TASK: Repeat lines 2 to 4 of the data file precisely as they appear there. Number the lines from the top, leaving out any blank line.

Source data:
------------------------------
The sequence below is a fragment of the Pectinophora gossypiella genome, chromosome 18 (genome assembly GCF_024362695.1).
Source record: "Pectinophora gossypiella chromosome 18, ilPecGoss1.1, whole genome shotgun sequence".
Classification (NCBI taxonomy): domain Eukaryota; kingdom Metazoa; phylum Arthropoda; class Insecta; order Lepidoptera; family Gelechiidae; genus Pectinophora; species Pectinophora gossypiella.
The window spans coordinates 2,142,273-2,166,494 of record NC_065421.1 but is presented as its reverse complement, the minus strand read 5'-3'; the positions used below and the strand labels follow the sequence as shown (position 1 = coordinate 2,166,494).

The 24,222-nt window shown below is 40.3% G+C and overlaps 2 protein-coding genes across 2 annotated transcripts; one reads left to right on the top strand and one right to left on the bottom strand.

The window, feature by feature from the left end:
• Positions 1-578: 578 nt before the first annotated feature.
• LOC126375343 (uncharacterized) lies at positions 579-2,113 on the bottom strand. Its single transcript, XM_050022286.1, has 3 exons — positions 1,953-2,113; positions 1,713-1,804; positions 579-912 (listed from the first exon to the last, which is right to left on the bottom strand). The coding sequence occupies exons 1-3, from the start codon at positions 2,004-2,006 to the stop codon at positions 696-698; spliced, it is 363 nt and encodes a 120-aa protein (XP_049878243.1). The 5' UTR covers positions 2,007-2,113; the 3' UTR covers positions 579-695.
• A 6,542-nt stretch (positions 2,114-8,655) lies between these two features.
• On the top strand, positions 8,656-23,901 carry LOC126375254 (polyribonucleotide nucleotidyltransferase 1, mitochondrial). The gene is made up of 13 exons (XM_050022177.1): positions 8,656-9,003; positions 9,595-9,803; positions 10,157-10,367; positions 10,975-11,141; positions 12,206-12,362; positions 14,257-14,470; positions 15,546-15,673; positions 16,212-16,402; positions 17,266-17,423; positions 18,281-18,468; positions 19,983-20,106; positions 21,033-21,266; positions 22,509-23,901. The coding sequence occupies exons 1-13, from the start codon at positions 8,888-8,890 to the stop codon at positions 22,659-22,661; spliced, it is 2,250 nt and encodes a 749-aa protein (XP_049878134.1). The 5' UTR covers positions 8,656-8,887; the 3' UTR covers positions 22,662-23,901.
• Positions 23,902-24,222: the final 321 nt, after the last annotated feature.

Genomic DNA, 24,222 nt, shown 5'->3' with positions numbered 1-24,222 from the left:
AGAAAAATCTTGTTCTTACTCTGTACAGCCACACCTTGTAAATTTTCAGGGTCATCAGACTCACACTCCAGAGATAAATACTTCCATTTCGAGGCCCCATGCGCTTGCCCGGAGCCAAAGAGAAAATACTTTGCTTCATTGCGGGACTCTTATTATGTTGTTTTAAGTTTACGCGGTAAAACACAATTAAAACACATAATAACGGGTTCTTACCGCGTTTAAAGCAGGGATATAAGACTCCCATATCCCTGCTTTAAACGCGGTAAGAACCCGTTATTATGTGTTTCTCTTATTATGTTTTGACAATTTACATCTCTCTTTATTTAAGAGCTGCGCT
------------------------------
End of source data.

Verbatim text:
Source record: "Pectinophora gossypiella chromosome 18, ilPecGoss1.1, whole genome shotgun sequence".
Classification (NCBI taxonomy): domain Eukaryota; kingdom Metazoa; phylum Arthropoda; class Insecta; order Lepidoptera; family Gelechiidae; genus Pectinophora; species Pectinophora gossypiella.
The window spans coordinates 2,142,273-2,166,494 of record NC_065421.1 but is presented as its reverse complement, the minus strand read 5'-3'; the positions used below and the strand labels follow the sequence as shown (position 1 = coordinate 2,166,494).